Another time after I told him of the comments I had had after a concert, he wrote, “You must guard against getting inflated notions from the praise and try to remember the necessity of broad noble style in place of mere prettiness of playing and trickery and that a high ideal is necessary for a great musician."
My mother did take music lessons as she had promised she would do and on 26 December 1896, Juliana Tree was granted by the Incorporated Society of Musicians a preliminary grade (with honours) on the Pianoforte and by 16th December 1899, this was upgraded to
But we were not all musicians in our family. On the 26th of January, 1900, my sister Margaret got a pass mark in literature from the Cambridge examination board. She also was involved in an exhibition of her art work which was displayed at the Victoria Institute, along with other students from the high school.
In 1901 I received the Oxford and Cambridge Joint Board. —Higher certificate. On 2nd August, 1902, I was given a grade four (intermediate) certificate on the Pianoforte. I was also incorporated into the Society of Musicians.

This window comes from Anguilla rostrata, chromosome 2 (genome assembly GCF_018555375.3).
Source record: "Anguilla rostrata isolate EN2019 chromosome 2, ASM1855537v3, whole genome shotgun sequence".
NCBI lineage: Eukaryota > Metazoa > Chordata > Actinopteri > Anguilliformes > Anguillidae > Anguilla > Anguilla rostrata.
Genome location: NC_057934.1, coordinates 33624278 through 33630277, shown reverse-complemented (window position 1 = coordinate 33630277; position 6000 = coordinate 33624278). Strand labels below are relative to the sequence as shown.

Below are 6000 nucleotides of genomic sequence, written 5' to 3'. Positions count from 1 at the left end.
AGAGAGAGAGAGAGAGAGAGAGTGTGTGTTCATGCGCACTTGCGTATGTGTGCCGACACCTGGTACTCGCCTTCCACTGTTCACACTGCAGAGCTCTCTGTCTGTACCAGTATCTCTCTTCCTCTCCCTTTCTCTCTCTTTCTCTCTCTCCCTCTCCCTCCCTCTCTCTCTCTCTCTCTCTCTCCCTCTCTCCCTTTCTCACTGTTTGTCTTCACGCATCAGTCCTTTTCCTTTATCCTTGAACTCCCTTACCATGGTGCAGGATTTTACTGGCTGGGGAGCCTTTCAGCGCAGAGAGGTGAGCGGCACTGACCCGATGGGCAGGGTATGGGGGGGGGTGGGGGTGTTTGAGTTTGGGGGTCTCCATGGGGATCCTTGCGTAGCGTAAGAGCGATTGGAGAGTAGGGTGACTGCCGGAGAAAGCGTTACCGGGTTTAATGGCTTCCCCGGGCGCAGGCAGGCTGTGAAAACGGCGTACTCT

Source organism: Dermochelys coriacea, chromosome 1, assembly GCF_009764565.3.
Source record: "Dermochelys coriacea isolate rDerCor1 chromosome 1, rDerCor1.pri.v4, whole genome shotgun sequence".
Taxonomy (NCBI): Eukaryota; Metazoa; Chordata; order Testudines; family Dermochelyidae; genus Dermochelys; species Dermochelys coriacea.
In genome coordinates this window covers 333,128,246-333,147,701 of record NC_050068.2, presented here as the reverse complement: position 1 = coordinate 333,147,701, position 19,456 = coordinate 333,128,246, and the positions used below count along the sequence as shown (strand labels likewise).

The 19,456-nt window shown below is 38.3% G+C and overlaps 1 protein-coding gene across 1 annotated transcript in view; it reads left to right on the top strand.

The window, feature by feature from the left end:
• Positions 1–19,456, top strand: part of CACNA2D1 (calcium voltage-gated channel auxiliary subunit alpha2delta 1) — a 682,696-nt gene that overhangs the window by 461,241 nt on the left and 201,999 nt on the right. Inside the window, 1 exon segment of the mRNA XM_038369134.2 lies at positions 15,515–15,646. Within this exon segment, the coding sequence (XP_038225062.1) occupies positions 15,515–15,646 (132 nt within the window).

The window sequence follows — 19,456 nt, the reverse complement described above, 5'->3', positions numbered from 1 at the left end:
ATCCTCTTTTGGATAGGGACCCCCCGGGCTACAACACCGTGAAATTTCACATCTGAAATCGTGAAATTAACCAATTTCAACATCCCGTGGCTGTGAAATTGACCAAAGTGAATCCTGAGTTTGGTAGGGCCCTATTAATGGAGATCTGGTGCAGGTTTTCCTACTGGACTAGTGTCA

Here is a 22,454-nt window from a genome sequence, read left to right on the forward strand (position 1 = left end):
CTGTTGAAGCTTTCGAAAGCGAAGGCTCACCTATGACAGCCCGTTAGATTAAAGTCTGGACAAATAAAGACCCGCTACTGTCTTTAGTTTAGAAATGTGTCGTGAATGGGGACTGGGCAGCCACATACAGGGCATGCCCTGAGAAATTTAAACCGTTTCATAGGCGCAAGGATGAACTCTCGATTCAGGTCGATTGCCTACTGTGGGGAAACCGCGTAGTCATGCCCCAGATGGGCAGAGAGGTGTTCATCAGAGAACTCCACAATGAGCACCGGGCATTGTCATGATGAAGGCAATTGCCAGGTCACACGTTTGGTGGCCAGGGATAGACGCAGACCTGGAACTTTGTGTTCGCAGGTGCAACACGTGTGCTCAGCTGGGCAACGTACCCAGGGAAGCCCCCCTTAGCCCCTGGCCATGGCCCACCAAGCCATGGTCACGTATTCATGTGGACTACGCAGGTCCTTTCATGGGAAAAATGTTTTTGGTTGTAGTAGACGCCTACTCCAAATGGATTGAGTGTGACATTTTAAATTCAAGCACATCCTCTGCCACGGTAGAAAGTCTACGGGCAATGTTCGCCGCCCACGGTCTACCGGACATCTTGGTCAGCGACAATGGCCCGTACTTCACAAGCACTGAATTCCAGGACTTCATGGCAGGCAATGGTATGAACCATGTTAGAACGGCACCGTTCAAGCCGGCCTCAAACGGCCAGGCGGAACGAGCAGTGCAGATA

The Incorporated Society of Musicians is the UK's professional body for musicians, an independent non profit-making organisation which was set up in 1882 to promote the
importance of music and protect the rights of those working within music.
On the 5th December 1902, Margaret won Mrs Maben Reed's science prize at our Worcester High School for Girls and Elizabeth Juliana Tree (that's me) was awarded the higher certificate by the Oxford and Cambridge joint board.
On December 27, 1902, when I was 16, I received Licentiate (LmusTCL) which is equivalent in standard to the final year of a music degree from Trinity College London.